He really would make a good father. The thought in itself was simple and innocuous enough. The part that troubled me was that the thought also came with a vision of him romping around a similar courtyard with a little girl that happened to have vivid cerulean eyes like mine, above an aquiline nose and straight, jet-black hair. That bothered me. Why did I see that? I didn't want kids. I saw what Leah went through with Lucy and Raymond, the hellish experience of birth, all the blood and screaming...I mean, yeah, Leah says it was worth it and you sort of forget it all once you hold the baby in your arms, but I'm not sure I believe her. The way she was screaming when Ray came out, that's not something you forget, no matter how cute the kid is. And I also remember how haggard Leah looked for months after the birth, the dark circles under her eyes, the way she moved as if she'd gone beyond exhaustion into something else.
So...why am I thinking of kids? With a man I just met? It's complete lunacy. Idiocy. Madness. I've gone crazy.
I looked up at that moment to see Luca's piercing brown eyes locked on mine, his little niece in his arms, giggling wildly as he tickled her, blew raspberries into her belly.
"He is so good with the children, no?" Lucia said, appearing next to me. She handed me a little glass of something clear and potent, like vodka. "It is grappa, from the vineyard for whom Luca is employed."
"He is good with the kids, yes."
"He has had plenty of practice. There are eleven of them, the nieces and nephews for him. He is the only one not married yet. Mama wants him to give her the next grandchild, but he says he is not ready." She took a swallow of grappa, wincing at the bite. "He might have been, if Lia had not hurt him so badly."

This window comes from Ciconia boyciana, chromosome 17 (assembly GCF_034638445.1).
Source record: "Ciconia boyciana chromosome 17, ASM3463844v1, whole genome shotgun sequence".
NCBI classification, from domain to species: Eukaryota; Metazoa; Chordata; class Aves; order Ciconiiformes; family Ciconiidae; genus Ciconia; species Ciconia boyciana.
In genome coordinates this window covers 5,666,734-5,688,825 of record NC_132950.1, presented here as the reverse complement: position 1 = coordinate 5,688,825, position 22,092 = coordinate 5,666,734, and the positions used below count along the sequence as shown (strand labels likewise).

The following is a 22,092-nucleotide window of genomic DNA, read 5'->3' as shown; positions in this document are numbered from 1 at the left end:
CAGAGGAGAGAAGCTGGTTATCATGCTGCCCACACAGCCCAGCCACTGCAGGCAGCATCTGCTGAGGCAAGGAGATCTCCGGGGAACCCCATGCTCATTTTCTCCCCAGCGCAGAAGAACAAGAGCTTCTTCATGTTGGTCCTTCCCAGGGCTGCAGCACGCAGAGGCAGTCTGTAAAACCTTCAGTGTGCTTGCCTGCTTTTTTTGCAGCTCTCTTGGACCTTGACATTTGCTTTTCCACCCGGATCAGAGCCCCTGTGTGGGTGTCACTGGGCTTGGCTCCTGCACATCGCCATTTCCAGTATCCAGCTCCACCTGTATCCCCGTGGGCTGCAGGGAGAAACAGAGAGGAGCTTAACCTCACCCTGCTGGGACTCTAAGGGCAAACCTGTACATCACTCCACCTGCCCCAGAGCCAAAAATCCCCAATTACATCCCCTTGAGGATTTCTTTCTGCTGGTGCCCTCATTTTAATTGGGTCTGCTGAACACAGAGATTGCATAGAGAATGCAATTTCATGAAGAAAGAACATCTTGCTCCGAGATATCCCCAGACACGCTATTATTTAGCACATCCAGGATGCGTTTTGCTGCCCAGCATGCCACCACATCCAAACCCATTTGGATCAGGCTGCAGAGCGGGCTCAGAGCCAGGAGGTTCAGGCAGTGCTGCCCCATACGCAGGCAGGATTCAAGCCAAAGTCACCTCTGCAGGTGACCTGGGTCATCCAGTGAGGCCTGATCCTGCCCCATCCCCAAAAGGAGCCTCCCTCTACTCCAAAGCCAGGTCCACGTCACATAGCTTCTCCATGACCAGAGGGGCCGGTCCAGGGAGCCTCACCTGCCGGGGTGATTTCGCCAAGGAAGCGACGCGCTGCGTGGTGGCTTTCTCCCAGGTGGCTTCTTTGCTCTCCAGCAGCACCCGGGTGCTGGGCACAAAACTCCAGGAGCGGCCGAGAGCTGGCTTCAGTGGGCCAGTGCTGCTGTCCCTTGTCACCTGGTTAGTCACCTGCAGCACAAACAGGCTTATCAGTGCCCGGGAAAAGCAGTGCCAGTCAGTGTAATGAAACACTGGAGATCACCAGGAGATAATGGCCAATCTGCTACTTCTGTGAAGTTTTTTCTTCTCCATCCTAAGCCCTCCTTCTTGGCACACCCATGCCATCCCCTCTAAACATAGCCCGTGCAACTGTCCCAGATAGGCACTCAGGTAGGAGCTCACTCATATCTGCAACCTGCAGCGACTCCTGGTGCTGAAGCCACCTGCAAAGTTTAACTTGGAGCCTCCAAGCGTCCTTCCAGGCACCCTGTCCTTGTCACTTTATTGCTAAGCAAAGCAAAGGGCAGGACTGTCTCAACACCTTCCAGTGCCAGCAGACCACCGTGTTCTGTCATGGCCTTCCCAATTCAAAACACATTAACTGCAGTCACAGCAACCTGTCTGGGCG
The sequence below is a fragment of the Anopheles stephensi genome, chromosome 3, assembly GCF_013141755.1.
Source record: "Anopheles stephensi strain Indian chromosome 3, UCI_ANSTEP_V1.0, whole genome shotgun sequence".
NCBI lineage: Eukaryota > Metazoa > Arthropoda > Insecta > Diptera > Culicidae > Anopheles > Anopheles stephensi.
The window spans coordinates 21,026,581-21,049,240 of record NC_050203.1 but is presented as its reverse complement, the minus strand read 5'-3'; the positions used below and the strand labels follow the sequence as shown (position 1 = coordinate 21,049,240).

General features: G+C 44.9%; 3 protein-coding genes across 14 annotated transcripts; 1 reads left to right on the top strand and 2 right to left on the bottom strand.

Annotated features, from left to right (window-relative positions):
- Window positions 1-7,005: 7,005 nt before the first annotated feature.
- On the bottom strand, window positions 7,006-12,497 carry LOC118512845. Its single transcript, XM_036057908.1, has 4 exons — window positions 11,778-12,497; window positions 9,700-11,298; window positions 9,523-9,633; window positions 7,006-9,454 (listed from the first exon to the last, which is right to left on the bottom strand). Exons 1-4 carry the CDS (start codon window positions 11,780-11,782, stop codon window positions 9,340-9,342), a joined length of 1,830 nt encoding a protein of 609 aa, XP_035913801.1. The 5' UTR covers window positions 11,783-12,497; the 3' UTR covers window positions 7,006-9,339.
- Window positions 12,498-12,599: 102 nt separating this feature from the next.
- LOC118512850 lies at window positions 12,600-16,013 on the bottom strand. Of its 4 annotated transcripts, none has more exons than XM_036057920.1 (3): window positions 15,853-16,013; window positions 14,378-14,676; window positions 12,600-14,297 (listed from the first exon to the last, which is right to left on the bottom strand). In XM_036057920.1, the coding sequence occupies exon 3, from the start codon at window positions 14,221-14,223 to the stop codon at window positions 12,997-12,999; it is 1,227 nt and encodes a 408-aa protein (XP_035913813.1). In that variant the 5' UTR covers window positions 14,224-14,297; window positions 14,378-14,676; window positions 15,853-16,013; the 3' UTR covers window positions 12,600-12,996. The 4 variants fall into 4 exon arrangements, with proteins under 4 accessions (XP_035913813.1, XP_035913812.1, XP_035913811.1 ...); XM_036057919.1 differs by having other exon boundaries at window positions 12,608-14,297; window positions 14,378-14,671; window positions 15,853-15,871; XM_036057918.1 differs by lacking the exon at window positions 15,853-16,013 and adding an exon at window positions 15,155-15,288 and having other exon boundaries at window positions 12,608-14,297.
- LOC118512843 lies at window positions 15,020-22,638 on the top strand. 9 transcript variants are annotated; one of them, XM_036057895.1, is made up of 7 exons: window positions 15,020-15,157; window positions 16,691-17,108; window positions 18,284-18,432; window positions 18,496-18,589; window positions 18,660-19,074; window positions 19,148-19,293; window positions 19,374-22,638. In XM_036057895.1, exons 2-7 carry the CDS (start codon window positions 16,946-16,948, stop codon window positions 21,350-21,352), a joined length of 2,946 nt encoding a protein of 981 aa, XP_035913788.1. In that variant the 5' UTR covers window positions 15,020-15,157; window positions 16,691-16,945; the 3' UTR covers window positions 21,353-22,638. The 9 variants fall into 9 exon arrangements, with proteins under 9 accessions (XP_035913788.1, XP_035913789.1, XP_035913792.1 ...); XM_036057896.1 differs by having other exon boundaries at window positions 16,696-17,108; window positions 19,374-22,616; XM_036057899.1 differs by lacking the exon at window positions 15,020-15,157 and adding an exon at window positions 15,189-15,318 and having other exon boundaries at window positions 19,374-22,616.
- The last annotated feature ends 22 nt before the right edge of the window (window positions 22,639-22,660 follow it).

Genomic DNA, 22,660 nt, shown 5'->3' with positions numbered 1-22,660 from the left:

"He mentioned her, but we didn't really talk about it," I said. I wasn't sure I wanted to have this conversation with Lucia. Such discussions usually result in things being said that someone doesn't want aired.
"Well, there is not much to tell," Lucia said. "He was so young when they married, only twenty-two, I think. She was older than he, by a matter of some five years. She was very sweet, very kind, or so it seemed. Everyone liked her, except me. I was not so sure why not, but something about her made me...not so trusting."
I choked on my grappa. "They were married?" I tried not sound as peeved as I was.
"Oh, yes, for a few years, too. Happy, they seemed. Then, she left. No reason given to him, no letter or note or a phone call or nothing. Only an empty apartment." Lucia watched her brother, the memory of his pain and her love for him communicated in the glint of her eyes. "He was broken in his heart. He loved her very much, you see, and when Lia left, of course she took Luisa with her."
A stone of dread hit my stomach. "Luisa?"
"Such a delightful child, Luisa was. Hair